Genetics behind the disease SLE almost completed
21 January 2008
A new study has mapped the risk factors behind the autoimmune disease SLE in the entire human genome. The findings of the study, in which researchers from Uppsala University took part, are being presented today in the Web edition of The New England Review of Medicine.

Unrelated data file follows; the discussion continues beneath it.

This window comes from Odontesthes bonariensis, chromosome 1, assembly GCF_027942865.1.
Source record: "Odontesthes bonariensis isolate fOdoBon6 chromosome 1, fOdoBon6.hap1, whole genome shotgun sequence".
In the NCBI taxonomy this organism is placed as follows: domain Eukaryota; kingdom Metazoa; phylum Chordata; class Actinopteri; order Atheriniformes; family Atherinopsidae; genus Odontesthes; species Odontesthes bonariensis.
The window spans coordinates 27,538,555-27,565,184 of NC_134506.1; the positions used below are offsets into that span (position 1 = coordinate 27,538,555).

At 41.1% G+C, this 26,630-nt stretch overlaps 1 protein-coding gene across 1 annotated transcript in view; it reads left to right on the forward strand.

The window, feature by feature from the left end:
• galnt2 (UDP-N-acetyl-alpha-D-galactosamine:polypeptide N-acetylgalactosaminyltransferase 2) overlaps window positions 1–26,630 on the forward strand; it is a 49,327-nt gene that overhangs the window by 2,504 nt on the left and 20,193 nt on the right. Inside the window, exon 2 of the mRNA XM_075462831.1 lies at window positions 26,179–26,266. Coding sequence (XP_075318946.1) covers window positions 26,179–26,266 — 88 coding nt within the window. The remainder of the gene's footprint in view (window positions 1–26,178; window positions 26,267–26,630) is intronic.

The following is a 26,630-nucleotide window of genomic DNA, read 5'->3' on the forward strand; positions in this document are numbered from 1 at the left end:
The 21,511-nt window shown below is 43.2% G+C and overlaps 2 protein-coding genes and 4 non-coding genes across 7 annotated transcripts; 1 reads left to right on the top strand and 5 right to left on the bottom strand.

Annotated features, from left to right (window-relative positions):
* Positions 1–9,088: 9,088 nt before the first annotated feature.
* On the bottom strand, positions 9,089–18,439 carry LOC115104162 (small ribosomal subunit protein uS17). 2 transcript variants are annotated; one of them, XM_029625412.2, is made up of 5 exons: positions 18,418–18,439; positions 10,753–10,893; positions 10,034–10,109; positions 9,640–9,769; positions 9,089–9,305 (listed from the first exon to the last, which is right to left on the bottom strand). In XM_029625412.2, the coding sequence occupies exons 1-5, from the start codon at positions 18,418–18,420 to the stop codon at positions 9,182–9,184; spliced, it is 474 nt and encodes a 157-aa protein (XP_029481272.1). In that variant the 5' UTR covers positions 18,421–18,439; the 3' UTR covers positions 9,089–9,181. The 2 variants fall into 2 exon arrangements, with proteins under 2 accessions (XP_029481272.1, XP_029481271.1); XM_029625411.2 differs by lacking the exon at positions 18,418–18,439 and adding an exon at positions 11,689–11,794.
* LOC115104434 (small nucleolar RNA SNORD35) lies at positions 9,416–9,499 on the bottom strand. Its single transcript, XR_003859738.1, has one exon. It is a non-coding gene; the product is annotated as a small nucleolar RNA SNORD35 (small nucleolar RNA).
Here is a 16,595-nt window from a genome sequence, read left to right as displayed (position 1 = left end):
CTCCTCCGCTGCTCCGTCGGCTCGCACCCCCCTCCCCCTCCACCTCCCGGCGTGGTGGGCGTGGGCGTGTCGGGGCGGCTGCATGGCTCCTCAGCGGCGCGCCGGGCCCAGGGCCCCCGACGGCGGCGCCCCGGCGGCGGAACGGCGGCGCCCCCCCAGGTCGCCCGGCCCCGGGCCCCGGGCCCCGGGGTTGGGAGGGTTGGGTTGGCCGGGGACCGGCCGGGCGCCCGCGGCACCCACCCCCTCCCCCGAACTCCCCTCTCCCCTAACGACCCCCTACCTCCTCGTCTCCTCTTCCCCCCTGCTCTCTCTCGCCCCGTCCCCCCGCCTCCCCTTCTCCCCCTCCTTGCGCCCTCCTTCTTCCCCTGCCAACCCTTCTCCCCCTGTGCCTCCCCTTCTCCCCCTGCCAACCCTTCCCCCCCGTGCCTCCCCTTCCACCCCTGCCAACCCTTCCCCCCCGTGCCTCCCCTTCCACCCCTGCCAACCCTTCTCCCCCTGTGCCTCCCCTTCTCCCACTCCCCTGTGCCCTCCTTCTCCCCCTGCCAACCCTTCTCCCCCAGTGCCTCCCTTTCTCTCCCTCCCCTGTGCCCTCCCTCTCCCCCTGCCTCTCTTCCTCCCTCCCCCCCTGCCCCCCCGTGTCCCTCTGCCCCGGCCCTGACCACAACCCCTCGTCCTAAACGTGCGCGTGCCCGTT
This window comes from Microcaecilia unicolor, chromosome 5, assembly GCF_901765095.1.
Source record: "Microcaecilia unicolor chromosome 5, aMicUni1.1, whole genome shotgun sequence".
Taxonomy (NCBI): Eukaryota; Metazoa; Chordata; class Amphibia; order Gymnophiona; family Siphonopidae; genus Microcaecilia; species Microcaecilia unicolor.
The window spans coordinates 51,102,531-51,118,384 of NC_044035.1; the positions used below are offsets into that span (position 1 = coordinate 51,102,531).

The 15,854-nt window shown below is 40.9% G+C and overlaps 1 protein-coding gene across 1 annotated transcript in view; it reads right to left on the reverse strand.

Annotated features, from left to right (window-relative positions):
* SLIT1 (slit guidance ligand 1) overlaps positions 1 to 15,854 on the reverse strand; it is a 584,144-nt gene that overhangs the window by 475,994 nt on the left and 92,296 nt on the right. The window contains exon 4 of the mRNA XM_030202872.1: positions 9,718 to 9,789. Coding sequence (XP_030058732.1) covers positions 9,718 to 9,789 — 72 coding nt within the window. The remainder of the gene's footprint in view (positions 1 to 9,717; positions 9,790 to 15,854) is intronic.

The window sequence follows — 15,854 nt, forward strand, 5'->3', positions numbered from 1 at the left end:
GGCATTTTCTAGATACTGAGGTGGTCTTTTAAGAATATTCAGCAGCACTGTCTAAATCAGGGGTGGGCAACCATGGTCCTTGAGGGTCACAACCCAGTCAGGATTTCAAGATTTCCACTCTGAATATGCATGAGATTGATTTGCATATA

The study charts which of the human being’s some 20,000 are the strongest risk factors for SLE (systemic lupus erythematosus). The analysis was performed with half a million genetic markers, so-called SNP markers, that are evenly distributed across the whole genome. Two research teams from Uppsala University, Ann-Christine Syvänen’s and Lars Rönnblom’s groups at the Department of Medical Sciences, were part of the group behind the study, which was led by scientists from the U.S. The study included 800 Swedish SLE patients from rheumatology clinics at Akademiska Hospital in Uppsala, Karolinska Hospital in Stockholm, and the university hospitals in Umeå and Lund. “The study is especially interesting since SLE is seen as a model disease for autoimmune disorders, where the body’s immune defense attacks the patient’s own tissue,” says Lars Rönnblom, professor of rheumatology. In SLE most body organs can be damaged by the autoimmune process. From studies of twins we know that SLE has strong genetic connections where the interaction with environmental factors can lead to the genesis of the disease. With the findings of this new study, researchers can now move on to functional and clinical analyses. Functional analyses can figure out the molecular mechanisms in SLE, which ultimately can lead to better drugs for the disease. “Since SLE is characterized by many different pathological symptoms, these genetic findings can also lead to genetic tests in the future to make it possible to classify the disease in each individual more exactly, thereby providing support for treatment decisions,” says Ann-Christine Syvänen, professor of molecular medicine. The new study identifies two previously unknown genes, BLK and ITGAM, with functions in the immune system’s cells, as risk factors for SLE. Moreover, the study identifies two previously known genes from the interferon system, IRF5 and STAT4, and the well-known HLA system as the three strongest risk factors for SLE. These same Uppsala scientists originally identified the IRF5 gene as a risk factor, in 2005. The genetic analyses of the Swedish patients were done at the SNP genotyping laboratory at Akademiska University Hospital in Uppsala. It became possible only in 2007 to perform genetic analyses on a scale comprising the entire genome, thanks to extremely rapid technological development. “The advantage of genetic studies across the entire genome is that they unconditionally lead to the identification of all the genes that contribute to the genetic risk for SLE,” says Ann-Christine Syvänen. Read the article: http://content.nejm.org/cgi/content/abstract/NEJMoa0707865?resourcetype=HWCIT One more study on SLE was published today, also including Uppsala researchers: http://info.uu.se/press.nsf/pm/several.genes.id3BB.html For more information, please contact Ann-Christine Syvänen, phone: +46 (0)18-611 29 59, Ann-Christine.Syvanen@medsci.uu.se, or Lars Rönnblom, +46 (0)18- 611 53 98, Lars.Ronnblom@medsci.uu.se